GETA 199AD Rome Silver Authentic Ancient Roman Coin Nobilitas Palladium i61488
Item: i61488 Authentic Ancient Coin of. Geta – Roman Emperor: 209-211 A. Silver Denarius 19mm (3.07 grams) Rome mint: 199 A. Reference: RIC 13a, BMC 223, S 7184 PSEPTGETACAESPONT – Bare-headed, draped bust right. NOBILITAS – Nobilitas standing right, holding scepter and Palladium. In Greek and Roman mythology, the palladium or palladion was a cult image of great antiquity on which the safety of Troy and later Rome was said to depend, the wooden statue (xoanon) of Pallas Athena that Odysseus and Diomedes stole from the citadel of Troy and which was later taken to the future site of Rome by Aeneas. The Roman story is related in Virgil’s Aeneid and other works. This statue, three cubits in height, held a lance in the right hand, a shield on the left arm. Dionysius of Halicarnassus, who follows the Grecian figment that it was the gift if heaven to the Trojans, adds that Aeneas possessed himself of it and conveyed it to Italy, with his household gods (Penates). It was said to have long been preserved in the Temple of Vesta, at Rome and many medals represent that goddess seated, with the Palladium in her hand. That the Palladium was preserved in the Temple if Vesta, at Rome, is a fact considered by Eckhel, to be typified on a brass medallion of Lucilla, Empress if Lucius Verus, on which, without epigraph, appears a temple, in which is an idol and before which six female figures are sacrificing at a lighted altar. It is narrated by Val. Maximus that, at the burning of the temple of Vesta, Metellus preserved the Palladium , which was snatched unharmed from out of the midst of the conflagration. Lucan, Herodian, and Livy, confirm this statement; the last named writer says – Quid de asternis Vestae ignibus signoque quod imperii pignus custodia ejus templi tenetur, loquar? ” – “Why need I speak of the eternal fire of Vesta, and of the statue i. Palladium which is preserved, as a pledge of the empire’s safety, in the sanctuary of her temple? The Palladium borne by Aeneas in his right hand whilst he carries Anchises on his shoulders, appears on coins from the moneyers Cecilia and Julia and on denarii of Julius Caesar. Minerva also holds it on some imperial medals – It appears in the hand of Juno, on a coin of Julia Soemias. In the hands of Vesta, it is placed, on coins of Vespasian, Titus, Domitian, Trajan, and Antonine; and also on medals of the faustinas and other Empresses. Also in the hand of Venus, on a coin of Faustina jun. The Palladium also is seen in the right hand of the Genius or Rome, on coins of Vespasian, Domitian, Antoninus Pius and constantius Chlorus. It also appears in the right hand of Annona, on a silver medal of Titus, as indicating the popular belief that so long as that image was preserved the Roman empire would flourish. In English, since around 1600, the word palladium has been used figuratively to mean anything believed to provide protection or safety, and in particular in Christian contexts a sacred relic or icon believed to have a protective role in military contexts for a whole city, people or nation. Such beliefs first become prominent in the Eastern church in the period after the reign of the Byzantine Emperor Justinian I, and later spread to the Western church. Palladia were carried in procession around the walls of besieged cities and sometimes carried into battle. Nobilitas , Roman goddess, as the embodiment (personification) of being “noble” or having “nobility”. She is depicted on coins as a female figure standing at times with a lance in one hand and the palladium in the other. Valor in war and/or wisdom in council were ways by which nobility was or ought to be acquired. During the Roman Republic, nobilis (“noble, ” plural nobiles) was a descriptive term of social rank, usually indicating that a member of the family had achieved the consulship. Those who belonged to the hereditary patrician families were noble, but plebeians whose ancestors were consuls were also considered nobiles. The transition to nobilitas thus required the rise of an exceptional individual, who was considered a “new man” (novus homo). Two of the most famous examples of these self-made “new men” were Gaius Marius, who held the consulship seven times, and Marcus Tullius Cicero. The Second Samnite War (326-304 BC) was a formative time in the creation of this ruling elite comprising both patricians and plebeians who had risen to power. From the mid-4th century to the early 3rd century BC, several plebeian-patrician “tickets” for the consulship repeated joint terms, suggesting a deliberate political strategy of cooperation. Scholarly attempts to define nobilitas have led to debates over the particulars of its usage in ancient sources. Fergus Millar points out that nobilis was a descriptive word as used in the Late Republic, and not a technical term for a restricted social group in the sense of peerage. Matthias Gelzer held that the term was reserved for descendants of consuls, and therefore reckoned that Munatius Plancus, consul designate for 42, was the last man to qualify as an ancestor for a nobilis. Brunt, building on the view of Theodor Mommsen, assembled evidence of broader usage that suggests any curule office might grant the aura of nobilitas. The term is not found in the literature of the mid-Republic, and came into use long after the social and political changes that created “noble” plebeians. During the time of Augustus, a nobilis enjoyed easier access to the consulship, with a lowered age requirement perhaps set at 32. Women who descended from Augustan consuls are also regarded as belonging to the Roman nobility. In the usage of Tacitus and Pliny Minor , a nobilis is a descendant of the Republican aristocracy. The meaning of nobilis then evolved during the Imperial period. (209-211 with Septimius Severus and Caracalla) 211 A. Publius Septimius Geta (March 7, 189-December 26, 211), was a Roman Emperor co-ruling with his father Septimius Severus and his older brother Caracalla from 209 to his death. Geta was the younger son of Septimius Severus by his second wife Julia Domna. Geta was born in Rome, at a time when his father was only a provincial governor at the service of emperor Commodus. Geta was always in a place secondary to his older brother Lucius, the heir known as Caracalla. Perhaps due to this, the relations between the two were difficult from their early years. Conflicts were constant and often required the mediation of their mother. To appease his youngest son, Septimius Severus gave Geta the title of Augustus in 209. During the campaign against the Britons of the early 3rd century, the imperial propaganda publicized a happy family that shared the responsibilities of rule. Truth was that the rivalry and antipathy between the brothers was far from being improved. Regardless, the shared throne was not a success: the brothers argued about every decision, from law to political appointments. Later sources speculate about the desire of the two of splitting the empire in two halves. By the end of the year, the situation was unbearable. Caracalla tried to murder Geta during the festival of Saturnalia without success. Later in December he arranged a meeting with his brother in his mother’s apartments, and had him murdered in her arms by centurions. Following Geta’s assassination, Caracalla damned his memoryy and ordered his name to be removed from all inscriptions. The now sole emperor also took the opportunity to get rid of his political enemies, on the grounds of conspiracy with the deceased. Cassius Dio stated that around 20,000 persons of both sexes were killed and/or proscribed during this time. Ilya Zlobin, world-renowned expert numismatist, enthusiast, author and dealer in authentic ancient Greek, ancient Roman, ancient Byzantine, world coins & more. Ilya Zlobin is an independent individual who has a passion for coin collecting, research and understanding the importance of the historical context and significance all coins and objects represent. Send me a message about this and I can update your invoice should you want this method. Getting your order to you, quickly and securely is a top priority and is taken seriously here. Great care is taken in packaging and mailing every item securely and quickly. What is a certificate of authenticity and what guarantees do you give that the item is authentic? 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Visit the “Guide on How to Use My Store” for on an overview about using my store, with additional information and links to all other parts of my store which may include educational information on topics you are looking for. The item “GETA 199AD Rome Silver Authentic Ancient Roman Coin Nobilitas Palladium i61488″ is in sale since Thursday, May 11, 2017. This item is in the category “Coins & Paper Money\Coins\ Ancient\Roman\ Imperial (27 BC-476 AD)”. The seller is “highrating_lowprice” and is located in Rego Park, New York. This item can be shipped worldwide.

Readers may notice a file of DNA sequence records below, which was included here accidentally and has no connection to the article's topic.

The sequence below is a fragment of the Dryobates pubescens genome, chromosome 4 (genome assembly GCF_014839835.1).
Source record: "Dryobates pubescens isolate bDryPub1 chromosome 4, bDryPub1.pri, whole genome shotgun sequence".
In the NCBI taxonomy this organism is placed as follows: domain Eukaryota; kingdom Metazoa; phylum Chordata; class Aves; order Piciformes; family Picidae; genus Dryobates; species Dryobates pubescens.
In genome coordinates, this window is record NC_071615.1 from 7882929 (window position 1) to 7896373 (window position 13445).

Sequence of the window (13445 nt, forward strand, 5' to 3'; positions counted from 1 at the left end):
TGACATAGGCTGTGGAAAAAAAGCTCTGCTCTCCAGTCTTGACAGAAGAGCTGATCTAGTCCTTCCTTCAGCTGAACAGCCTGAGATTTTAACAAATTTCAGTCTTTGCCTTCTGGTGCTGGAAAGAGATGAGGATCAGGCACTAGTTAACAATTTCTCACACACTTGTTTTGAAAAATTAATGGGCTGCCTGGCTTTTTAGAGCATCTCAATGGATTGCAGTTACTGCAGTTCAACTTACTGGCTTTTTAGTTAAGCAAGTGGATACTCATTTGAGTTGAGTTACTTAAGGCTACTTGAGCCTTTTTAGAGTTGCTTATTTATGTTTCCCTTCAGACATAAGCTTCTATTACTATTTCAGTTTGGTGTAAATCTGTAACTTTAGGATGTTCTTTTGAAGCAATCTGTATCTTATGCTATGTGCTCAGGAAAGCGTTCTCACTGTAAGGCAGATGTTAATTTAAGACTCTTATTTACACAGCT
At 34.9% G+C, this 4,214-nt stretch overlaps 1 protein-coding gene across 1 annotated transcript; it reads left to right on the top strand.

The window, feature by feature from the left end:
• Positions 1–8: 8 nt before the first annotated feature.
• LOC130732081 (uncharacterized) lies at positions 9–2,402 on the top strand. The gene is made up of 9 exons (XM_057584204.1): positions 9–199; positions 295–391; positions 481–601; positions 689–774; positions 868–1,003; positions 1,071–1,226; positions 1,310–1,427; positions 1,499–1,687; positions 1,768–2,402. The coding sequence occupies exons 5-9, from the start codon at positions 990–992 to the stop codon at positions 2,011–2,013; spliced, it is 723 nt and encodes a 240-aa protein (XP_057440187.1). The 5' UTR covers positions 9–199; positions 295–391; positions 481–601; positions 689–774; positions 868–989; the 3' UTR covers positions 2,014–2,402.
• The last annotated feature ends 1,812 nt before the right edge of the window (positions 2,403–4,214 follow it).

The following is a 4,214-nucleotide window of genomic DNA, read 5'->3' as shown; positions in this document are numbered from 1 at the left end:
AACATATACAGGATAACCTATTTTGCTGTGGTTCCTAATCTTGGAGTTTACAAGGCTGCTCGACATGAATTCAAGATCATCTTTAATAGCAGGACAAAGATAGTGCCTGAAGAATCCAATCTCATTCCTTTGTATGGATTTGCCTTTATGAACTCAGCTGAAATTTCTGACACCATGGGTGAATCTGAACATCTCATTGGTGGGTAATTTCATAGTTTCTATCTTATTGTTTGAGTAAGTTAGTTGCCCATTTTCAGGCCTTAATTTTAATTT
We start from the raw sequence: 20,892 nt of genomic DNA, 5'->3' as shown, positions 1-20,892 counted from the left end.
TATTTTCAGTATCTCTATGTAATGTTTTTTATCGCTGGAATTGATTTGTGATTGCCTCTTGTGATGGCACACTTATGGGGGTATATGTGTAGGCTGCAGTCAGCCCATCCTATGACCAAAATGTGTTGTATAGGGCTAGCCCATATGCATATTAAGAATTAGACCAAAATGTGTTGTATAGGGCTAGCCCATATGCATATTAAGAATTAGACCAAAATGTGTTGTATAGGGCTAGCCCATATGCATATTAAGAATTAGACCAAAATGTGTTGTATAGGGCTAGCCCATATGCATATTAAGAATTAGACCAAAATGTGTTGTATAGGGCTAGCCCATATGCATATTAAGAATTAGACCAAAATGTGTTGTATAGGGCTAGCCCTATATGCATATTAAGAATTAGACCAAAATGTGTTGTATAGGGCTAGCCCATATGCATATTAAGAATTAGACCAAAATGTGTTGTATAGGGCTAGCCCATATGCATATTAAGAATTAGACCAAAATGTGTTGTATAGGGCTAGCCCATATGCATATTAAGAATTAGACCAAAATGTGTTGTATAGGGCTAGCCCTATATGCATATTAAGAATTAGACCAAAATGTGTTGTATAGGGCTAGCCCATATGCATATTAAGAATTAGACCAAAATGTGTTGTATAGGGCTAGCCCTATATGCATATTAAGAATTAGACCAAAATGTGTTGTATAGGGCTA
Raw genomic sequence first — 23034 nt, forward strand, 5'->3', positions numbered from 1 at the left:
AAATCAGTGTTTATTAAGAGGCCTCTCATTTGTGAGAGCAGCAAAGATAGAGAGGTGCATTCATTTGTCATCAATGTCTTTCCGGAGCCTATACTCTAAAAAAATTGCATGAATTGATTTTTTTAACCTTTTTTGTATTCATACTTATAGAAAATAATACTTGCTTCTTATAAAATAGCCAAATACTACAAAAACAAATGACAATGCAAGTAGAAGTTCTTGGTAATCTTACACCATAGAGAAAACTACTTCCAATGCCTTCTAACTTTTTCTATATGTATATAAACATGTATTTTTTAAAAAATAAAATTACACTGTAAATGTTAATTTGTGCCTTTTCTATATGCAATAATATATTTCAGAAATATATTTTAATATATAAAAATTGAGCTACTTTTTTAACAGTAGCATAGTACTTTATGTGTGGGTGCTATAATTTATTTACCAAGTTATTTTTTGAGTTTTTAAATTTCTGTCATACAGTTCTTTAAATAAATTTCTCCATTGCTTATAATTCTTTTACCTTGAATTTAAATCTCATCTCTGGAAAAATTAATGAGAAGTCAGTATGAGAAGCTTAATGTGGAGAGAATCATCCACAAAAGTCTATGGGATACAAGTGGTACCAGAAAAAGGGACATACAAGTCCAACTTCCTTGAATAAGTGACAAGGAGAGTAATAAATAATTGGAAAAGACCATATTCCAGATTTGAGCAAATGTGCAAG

- Ruler: Geta
- Composition: Silver